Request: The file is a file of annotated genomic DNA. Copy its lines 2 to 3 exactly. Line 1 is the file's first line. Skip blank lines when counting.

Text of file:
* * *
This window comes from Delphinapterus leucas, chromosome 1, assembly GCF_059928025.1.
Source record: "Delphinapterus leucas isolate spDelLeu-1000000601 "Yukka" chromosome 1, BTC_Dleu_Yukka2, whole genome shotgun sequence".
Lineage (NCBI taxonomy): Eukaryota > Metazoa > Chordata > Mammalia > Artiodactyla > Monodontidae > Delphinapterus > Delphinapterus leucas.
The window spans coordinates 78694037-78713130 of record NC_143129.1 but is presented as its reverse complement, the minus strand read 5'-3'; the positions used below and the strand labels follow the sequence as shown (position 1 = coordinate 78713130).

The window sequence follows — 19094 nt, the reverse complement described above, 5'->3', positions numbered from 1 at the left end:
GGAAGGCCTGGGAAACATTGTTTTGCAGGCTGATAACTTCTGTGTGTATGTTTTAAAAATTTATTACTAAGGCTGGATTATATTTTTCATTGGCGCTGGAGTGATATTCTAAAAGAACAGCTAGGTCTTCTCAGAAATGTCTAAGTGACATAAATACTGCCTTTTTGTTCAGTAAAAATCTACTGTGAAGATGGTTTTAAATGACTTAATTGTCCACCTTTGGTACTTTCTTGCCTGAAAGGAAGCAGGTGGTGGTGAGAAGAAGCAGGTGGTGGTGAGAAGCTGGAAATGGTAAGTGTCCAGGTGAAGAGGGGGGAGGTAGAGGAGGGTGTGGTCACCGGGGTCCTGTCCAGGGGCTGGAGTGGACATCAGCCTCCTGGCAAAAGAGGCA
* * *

Source record: "Delphinapterus leucas isolate spDelLeu-1000000601 "Yukka" chromosome 1, BTC_Dleu_Yukka2, whole genome shotgun sequence".
Lineage (NCBI taxonomy): Eukaryota > Metazoa > Chordata > Mammalia > Artiodactyla > Monodontidae > Delphinapterus > Delphinapterus leucas.